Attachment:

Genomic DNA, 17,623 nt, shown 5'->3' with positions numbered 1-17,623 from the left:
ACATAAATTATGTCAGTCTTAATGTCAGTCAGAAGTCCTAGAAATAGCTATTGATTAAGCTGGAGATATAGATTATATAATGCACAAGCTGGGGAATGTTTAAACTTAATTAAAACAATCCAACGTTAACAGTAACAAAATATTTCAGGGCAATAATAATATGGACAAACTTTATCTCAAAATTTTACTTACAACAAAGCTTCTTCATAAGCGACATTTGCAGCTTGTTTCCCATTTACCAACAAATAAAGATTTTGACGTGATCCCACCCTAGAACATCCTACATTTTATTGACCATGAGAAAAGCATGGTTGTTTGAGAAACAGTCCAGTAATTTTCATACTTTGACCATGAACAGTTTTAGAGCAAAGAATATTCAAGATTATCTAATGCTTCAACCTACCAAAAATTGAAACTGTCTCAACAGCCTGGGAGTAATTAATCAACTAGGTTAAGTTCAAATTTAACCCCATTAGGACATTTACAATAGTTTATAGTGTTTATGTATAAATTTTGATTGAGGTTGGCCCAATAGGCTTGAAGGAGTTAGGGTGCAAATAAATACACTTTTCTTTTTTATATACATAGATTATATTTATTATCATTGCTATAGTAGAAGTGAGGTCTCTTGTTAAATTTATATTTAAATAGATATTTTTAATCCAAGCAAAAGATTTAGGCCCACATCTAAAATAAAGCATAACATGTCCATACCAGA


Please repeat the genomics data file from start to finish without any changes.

Genomic DNA, 17,623 nt, shown 5'->3' with positions numbered 1-17,623 from the left:
ACATAAATTATGTCAGTCTTAATGTCAGTCAGAAGTCCTAGAAATAGCTATTGATTAAGCTGGAGATATAGATTATATAATGCACAAGCTGGGGAATGTTTAAACTTAATTAAAACAATCCAACGTTAACAGTAACAAAATATTTCAGGGCAATAATAATATGGACAAACTTTATCTCAAAATTTTACTTACAACAAAGCTTCTTCATAAGCGACATTTGCAGCTTGTTTCCCATTTACCAACAAATAAAGATTTTGACGTGATCCCACCCTAGAACATCCTACATTTTATTGACCATGAGAAAAGCATGGTTGTTTGAGAAACAGTCCAGTAATTTTCATACTTTGACCATGAACAGTTTTAGAGCAAAGAATATTCAAGATTATCTAATGCTTCAACCTACCAAAAATTGAAACTGTCTCAACAGCCTGGGAGTAATTAATCAACTAGGTTAAGTTCAAATTTAACCCCATTAGGACATTTACAATAGTTTATAGTGTTTATGTATAAATTTTGATTGAGGTTGGCCCAATAGGCTTGAAGGAGTTAGGGTGCAAATAAATACACTTTTCTTTTTTATATACATAGATTATATTTATTATCATTGCTATAGTAGAAGTGAGGTCTCTTGTTAAATTTATATTTAAATAGATATTTTTAATCCAAGCAAAAGATTTAGGCCCACATCTAAAATAAAGCATAACATGTCCATACCAGA